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How drawing made architecture

By Jeremy Melvin, Curator at World Architecture Festival

Drawing is so important to architects because it is what distinguishes architecture, as Reyner Banham writes, from other perfectly respectable ways of making buildings.

It is axiomatic that architectural drawing took a decisive turn in the Renaissance. Less well known is the role of architectural drawing in Renaissance architectural historiography, which Guido Beltramini, director of the Centro Palladio in Vicenza, recently outlined in a discussion with the art historian MaryAnne Stevens and myself.

Guido explained that the first generation of scholarly Renaissance architectural historians, like Rudolf Wittkower, Anthony Blunt and James Ackerman (who died last year aged 97), were essentially art historians who became interested in architecture. Their prime interest was in buildings and the ideas they contained – triumphantly confirming that architecture could be on a par with painting and other artistic media. Think of Wittkower’s Architectural Principles in the Age of Humanism, which outgrew its initial publication in the scholarly Journal of the Warburg Institute and became, aided and abetted by Peter and Alison Smithson, a touchstone for the intellectual ambitions of the New Brutalism.

A study for the left half of the Disputa | Raphael.
Royal Collection Trust/© Her Majesty Queen Elizabeth II 2017

The Conversion of the Proconsul | Raphael.
Royal Collection Trust/© Her Majesty Queen Elizabeth II 2017

The next generation, including Joseph Connors and Howard Burns, explored new ground, as second generations do. They put drawings centre stage and in so doing caused a historiographical revolution. Buildings, Guido continued, are evidence of the ‘winners’, not just of architectural competitions but of politics and power. Drawings open up more private and forgotten territories, the realm of speculative ideas and individual fantasies, which may give deeper and wider insights into the architectural psyche.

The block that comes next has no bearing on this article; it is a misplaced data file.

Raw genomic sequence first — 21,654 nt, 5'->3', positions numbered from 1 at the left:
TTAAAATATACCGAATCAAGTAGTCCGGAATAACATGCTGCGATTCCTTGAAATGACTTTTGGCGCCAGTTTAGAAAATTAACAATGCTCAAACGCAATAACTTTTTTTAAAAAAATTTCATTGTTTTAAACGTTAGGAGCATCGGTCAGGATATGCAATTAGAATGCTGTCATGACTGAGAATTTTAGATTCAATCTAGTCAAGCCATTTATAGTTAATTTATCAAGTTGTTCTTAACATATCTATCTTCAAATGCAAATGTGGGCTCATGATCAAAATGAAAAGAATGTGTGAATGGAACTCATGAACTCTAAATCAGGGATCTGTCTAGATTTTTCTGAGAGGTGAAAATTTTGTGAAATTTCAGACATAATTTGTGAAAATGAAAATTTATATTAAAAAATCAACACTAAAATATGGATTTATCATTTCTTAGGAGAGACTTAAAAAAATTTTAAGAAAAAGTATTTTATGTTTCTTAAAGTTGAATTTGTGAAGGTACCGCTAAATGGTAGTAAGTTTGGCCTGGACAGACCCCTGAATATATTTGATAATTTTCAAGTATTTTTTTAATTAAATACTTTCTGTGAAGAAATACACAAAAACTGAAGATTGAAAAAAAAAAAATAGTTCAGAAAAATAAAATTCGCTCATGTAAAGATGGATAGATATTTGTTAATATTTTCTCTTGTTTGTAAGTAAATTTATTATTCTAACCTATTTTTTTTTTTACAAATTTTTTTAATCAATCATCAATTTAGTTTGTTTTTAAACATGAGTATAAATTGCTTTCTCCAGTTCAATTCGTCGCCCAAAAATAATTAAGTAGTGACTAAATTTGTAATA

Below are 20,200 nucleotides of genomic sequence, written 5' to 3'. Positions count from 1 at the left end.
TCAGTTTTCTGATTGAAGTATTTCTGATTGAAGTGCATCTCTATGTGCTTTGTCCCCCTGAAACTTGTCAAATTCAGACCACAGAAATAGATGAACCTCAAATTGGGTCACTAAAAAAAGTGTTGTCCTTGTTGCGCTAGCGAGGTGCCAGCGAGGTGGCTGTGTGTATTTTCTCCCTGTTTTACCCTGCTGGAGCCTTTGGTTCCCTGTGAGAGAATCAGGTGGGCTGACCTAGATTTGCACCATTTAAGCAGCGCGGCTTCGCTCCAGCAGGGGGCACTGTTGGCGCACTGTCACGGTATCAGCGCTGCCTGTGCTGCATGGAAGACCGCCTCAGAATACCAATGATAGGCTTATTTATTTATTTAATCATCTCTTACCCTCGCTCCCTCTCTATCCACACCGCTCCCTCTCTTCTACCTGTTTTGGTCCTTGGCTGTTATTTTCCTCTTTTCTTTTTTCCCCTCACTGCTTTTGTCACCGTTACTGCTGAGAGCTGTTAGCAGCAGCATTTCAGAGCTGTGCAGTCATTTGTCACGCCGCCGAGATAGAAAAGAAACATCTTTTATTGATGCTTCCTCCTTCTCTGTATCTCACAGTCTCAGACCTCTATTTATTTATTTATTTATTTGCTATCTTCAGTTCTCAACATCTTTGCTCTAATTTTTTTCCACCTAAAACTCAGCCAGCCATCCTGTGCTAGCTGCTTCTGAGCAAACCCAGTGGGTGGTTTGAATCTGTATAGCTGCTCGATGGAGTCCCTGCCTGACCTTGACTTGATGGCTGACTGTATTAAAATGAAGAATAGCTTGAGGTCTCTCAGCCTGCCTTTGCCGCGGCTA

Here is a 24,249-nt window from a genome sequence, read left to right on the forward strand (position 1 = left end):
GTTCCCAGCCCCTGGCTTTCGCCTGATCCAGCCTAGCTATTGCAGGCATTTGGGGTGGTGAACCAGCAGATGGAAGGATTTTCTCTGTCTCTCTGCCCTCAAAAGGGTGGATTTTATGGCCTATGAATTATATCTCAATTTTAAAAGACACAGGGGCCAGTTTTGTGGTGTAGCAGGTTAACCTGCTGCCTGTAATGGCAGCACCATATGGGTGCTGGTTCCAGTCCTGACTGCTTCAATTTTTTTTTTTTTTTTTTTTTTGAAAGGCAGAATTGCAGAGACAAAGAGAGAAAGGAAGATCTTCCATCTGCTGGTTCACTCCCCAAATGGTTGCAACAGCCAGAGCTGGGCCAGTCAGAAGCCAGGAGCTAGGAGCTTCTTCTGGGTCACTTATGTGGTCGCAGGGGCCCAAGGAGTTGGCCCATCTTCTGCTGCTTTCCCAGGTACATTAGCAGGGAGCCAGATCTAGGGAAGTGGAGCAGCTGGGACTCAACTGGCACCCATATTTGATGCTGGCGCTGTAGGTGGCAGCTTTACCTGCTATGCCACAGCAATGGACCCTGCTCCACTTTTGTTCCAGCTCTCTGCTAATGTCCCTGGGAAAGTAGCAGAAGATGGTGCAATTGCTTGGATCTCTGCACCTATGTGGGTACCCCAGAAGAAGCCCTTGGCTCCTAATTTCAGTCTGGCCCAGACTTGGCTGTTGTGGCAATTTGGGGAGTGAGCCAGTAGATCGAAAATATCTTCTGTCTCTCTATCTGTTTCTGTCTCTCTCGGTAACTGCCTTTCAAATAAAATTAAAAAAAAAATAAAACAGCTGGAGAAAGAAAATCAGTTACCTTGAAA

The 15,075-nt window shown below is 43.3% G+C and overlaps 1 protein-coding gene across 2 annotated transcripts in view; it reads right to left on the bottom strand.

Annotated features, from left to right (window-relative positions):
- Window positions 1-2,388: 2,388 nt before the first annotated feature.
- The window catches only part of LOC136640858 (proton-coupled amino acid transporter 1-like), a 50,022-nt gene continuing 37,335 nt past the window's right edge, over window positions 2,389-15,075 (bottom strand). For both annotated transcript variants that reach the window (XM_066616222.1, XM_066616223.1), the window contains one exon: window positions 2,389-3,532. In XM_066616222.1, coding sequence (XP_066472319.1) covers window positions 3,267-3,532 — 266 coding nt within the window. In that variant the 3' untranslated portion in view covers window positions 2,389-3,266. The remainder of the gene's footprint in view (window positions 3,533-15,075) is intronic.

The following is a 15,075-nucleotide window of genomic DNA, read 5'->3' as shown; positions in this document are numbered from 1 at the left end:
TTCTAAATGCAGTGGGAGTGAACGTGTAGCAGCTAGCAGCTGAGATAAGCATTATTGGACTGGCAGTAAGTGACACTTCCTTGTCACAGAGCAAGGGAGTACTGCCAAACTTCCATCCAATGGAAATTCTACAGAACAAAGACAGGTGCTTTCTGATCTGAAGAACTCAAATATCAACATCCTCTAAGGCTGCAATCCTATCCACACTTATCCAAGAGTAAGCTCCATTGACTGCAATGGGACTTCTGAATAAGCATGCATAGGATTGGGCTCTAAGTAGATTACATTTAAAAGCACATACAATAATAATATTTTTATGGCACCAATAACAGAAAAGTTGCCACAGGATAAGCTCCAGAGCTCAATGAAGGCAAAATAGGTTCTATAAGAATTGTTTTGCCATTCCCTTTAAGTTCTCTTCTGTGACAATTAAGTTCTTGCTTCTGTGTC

This also raises the issue of what makes a specifically architectural drawing, as opposed to a drawing for any other purpose. Here the discussion turned to Raphael and his letter to Pope Leo X of 1519, which was a plea to preserve Rome’s ancient monuments in the face of papal urban ambitions. Raphael has a reputation as the most confident and serene delineator of the Renaissance – though Waldemar Januszczak detects a thread of ‘restlessness and experiment’ throughout his oeuvre in a Sunday Times review of the Ashmolean Museum exhibition of his drawings. In any event, Raphael is quite clear that ‘the way of drawing specific to the architect is different from that of the painter’.

Architectural drawings have to give accurate measurements and are principally plans, sections and elevations. Raphael allows that perspective helps architects to ‘better imagine the whole building furnished with its ornaments’, but is firm that ‘this type of drawing . . . is the preserve of the painter’. It took the next generation and in particular Palladio (who was 11 years old when Raphael wrote his letter), to free architectural drawings completely from perspective and depend entirely on orthogonal projections. The stage was set for the next 400 years of architectural drawing, and the flowering of the Beaux-Arts tradition.

Villa Saraceno, Agugliaro: plan and elevation | Andrea Palladio.

As that tradition has run its course, and new digital technologies challenge anew the conventions of architectural drawing, the next generation of architects will no doubt explore the relationship between buildings and ideas still further.

This article forms part of our series on The Architecture Drawing Prize: an open drawing competition curated by Make, WAF and Sir John Soane’s Museum to highlight the importance of drawing in architecture. The article originally appeared in The Architectural Review.

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